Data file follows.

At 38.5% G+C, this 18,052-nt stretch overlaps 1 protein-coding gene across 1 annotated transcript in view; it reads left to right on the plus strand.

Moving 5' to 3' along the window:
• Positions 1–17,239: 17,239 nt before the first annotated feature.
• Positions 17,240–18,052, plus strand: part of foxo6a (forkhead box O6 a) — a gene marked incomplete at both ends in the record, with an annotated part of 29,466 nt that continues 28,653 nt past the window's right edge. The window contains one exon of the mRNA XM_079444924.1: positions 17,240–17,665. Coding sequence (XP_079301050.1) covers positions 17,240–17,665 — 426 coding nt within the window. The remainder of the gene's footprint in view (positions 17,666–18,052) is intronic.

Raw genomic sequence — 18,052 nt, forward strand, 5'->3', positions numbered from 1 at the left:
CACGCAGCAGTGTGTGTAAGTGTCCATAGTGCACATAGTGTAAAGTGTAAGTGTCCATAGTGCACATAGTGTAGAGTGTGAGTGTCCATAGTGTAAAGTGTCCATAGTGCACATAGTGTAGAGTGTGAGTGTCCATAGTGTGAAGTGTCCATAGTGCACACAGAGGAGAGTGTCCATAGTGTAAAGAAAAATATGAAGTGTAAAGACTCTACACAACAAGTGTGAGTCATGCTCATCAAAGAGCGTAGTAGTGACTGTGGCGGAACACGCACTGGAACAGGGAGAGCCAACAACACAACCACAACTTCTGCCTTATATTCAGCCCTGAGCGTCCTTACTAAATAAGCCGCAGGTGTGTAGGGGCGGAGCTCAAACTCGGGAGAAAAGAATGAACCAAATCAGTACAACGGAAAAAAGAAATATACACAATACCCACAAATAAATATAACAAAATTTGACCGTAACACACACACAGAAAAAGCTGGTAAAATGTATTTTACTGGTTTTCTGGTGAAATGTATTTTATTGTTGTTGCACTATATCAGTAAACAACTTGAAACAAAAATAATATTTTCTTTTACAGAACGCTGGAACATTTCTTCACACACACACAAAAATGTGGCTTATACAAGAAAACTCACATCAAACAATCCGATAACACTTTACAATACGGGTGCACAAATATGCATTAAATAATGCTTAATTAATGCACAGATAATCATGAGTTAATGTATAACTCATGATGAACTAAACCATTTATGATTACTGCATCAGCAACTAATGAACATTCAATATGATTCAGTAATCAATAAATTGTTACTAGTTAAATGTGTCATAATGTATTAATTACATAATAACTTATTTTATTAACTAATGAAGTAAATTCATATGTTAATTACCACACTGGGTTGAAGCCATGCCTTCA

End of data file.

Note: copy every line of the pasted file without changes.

At 38.5% G+C, this 18,052-nt stretch overlaps 1 protein-coding gene across 1 annotated transcript in view; it reads left to right on the plus strand.

Moving 5' to 3' along the window:
• Positions 1–17,239: 17,239 nt before the first annotated feature.
• Positions 17,240–18,052, plus strand: part of foxo6a (forkhead box O6 a) — a gene marked incomplete at both ends in the record, with an annotated part of 29,466 nt that continues 28,653 nt past the window's right edge. The window contains one exon of the mRNA XM_079444924.1: positions 17,240–17,665. Coding sequence (XP_079301050.1) covers positions 17,240–17,665 — 426 coding nt within the window. The remainder of the gene's footprint in view (positions 17,666–18,052) is intronic.

Raw genomic sequence — 18,052 nt, forward strand, 5'->3', positions numbered from 1 at the left:
CACGCAGCAGTGTGTGTAAGTGTCCATAGTGCACATAGTGTAAAGTGTAAGTGTCCATAGTGCACATAGTGTAGAGTGTGAGTGTCCATAGTGTAAAGTGTCCATAGTGCACATAGTGTAGAGTGTGAGTGTCCATAGTGTGAAGTGTCCATAGTGCACACAGAGGAGAGTGTCCATAGTGTAAAGAAAAATATGAAGTGTAAAGACTCTACACAACAAGTGTGAGTCATGCTCATCAAAGAGCGTAGTAGTGACTGTGGCGGAACACGCACTGGAACAGGGAGAGCCAACAACACAACCACAACTTCTGCCTTATATTCAGCCCTGAGCGTCCTTACTAAATAAGCCGCAGGTGTGTAGGGGCGGAGCTCAAACTCGGGAGAAAAGAATGAACCAAATCAGTACAACGGAAAAAAGAAATATACACAATACCCACAAATAAATATAACAAAATTTGACCGTAACACACACACAGAAAAAGCTGGTAAAATGTATTTTACTGGTTTTCTGGTGAAATGTATTTTATTGTTGTTGCACTATATCAGTAAACAACTTGAAACAAAAATAATATTTTCTTTTACAGAACGCTGGAACATTTCTTCACACACACACAAAAATGTGGCTTATACAAGAAAACTCACATCAAACAATCCGATAACACTTTACAATACGGGTGCACAAATATGCATTAAATAATGCTTAATTAATGCACAGATAATCATGAGTTAATGTATAACTCATGATGAACTAAACCATTTATGATTACTGCATCAGCAACTAATGAACATTCAATATGATTCAGTAATCAATAAATTGTTACTAGTTAAATGTGTCATAATGTATTAATTACATAATAACTTATTTTATTAACTAATGAAGTAAATTCATATGTTAATTACCACACTGGGTTGAAGCCATGCCTTCA